At Sweet Taste of Italy, the secret’s not just in the sauce—although they have a specialty housemade red sauce—because everything is made from scratch each day. The chefs whip butter, grind cheese, bake fresh sweet Italian bread, and hand-slice meats to create Italian favorites with an American twist. Customers can dine in or take out heaping helpings of pasta and Toyota-sized pizzas, and catering services are also available.
More than 50 years go, Mike Ilitch was poised for major-league glory. An up-and-coming shortstop for the Detroit Tigers, his baseball finesse was blossoming when an injury derailed his sports career. But although the wound stunted his athletic aspirations, it steered him toward a new path, and on May 8, 1959, he and his wife opened the first Little Caesars location, a then-unheard-of carry-out-only joint. The career shift and novel technique eventually proved triumphant. Today, the pizzeria's iconic, toga-clad mascot adorns storefronts on five continents. In each shop, staffers forge the signature Hot-N-Ready pizza, a freshly baked pizza designed for instant pickup, and warm, garlicky Crazy bread. With a storied half-century under their belt, Mike Ilitch and his family strive to give back, supporting local organizations and creating their own charitable programs.
Morgan's lines up menus of delicious grill fare fashioned from scratch with fresh ingredients. Diners at this locally owned eatery can taste its eponymous Amber Ale--crafted by Schell's Brewery in New Ulm--in a tall, cool glass at the laid-back bar or as a beer batter that's slathered on a tender chunk of walleye ($16) in the capacious dining room. To keep your gullet in shape, gobble filet mignon dripping with meat moisture ($22) or grab a freshly made omelet or sandwich from the extensive lunch and breakfast menus. Drop by on Thursday evening to hone your karaoke skills and ready your song box for all-night Christmas caroling.
At Thai Cuisine, there isn't a smorgasbord of dishes from all across Asia. That's because Master Chef Fimon Song doesn't cook dishes he hasn't mastered. Instead, the menu is populated with carefully crafted Eastern Thai dishes that Fimon learned while training in Thailand. His signature dish is the duck laab, which features a slightly bitter and sour taste courtesy of the sauce's orchestration of lemongrass, cilantro, mint, and garlic. Most dishes rely upon fresh seafood, which chefs toss with aromatic sauces and herbs to create plates of curry crab and pineapple and tomato shrimp. Meals are paired with creamy glasses of Thai tea and bubble tea that's more fun to drink than a fire hydrant filled with chocolate milk.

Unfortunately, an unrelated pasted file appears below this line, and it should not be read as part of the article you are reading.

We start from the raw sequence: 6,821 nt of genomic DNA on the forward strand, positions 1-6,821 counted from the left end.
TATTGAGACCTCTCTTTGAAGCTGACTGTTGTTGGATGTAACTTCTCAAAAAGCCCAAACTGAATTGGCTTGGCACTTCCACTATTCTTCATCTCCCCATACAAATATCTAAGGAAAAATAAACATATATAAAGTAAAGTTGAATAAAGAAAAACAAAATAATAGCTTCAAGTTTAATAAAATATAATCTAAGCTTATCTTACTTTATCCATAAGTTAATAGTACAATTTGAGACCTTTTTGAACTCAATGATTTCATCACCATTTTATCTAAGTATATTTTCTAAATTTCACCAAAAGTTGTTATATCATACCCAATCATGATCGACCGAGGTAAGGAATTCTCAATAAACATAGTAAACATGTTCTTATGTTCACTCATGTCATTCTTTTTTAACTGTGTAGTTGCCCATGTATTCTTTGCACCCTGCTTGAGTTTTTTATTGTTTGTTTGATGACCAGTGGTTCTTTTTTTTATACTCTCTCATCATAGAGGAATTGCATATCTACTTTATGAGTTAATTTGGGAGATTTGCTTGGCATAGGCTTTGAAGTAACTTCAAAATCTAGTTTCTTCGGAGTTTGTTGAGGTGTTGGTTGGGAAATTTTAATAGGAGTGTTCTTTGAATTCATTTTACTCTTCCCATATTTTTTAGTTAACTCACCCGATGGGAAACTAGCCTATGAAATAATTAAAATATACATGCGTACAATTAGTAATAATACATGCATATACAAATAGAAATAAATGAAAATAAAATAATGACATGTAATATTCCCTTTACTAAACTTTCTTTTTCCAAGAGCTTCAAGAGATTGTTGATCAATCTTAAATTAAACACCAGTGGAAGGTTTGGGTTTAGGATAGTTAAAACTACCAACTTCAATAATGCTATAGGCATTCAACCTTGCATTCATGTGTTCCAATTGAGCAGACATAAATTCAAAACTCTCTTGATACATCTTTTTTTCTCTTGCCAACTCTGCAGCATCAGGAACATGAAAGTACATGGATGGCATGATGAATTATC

Since 1956, Dick's Bar & Grill's welcoming waitstaff and suds-wielding barkeeps have filled bellies with classic American fare and frosty on-tap brews while its patrons socialize over bingo and other activities. Dick's menu brims with savory pub fare, from house-made pizzas ($9.25+) to a breaded pork tenderloin ($6.95+). Wild Turkey bourbon buffalo wings ($7.50) strum twangy tones accompanied by a percussion section of cool blue cheese. Chefs sizzle half-pound beef patties, melt monterey jack and cheddar, and stack crisp bacon slices for the Real Billy burger, sweetened with smoky barbecue sauce ($9.25). Reminisce about the days of barrel-transportation and 30-piece-choir telegrams with a cold draft beer such as local brewer Schell's dark beer ($4.50), Leinenkugel's Honey Weiss ($3.95), or Killian's Irish Red ale ($3.95).
NOLA Bistro & Bar immerses patrons in the sights, sounds, and tastes of New Orleans. Inside the colorful dining room, diners devour alligator bites, blackened catfish, poboys, crawfish ?touff?e, jambalaya and other creole favorites. The Cajun favorites pair with hurricanes?a type of sweet rum cocktail that, along with colorful beads and people walking around with only one shoe, is a mainstay of the French Quarter. NOLA Bistro & Bar feels the most authentic on warm summer nights, when the patio's double doors stay open and live jazz music permeates the air.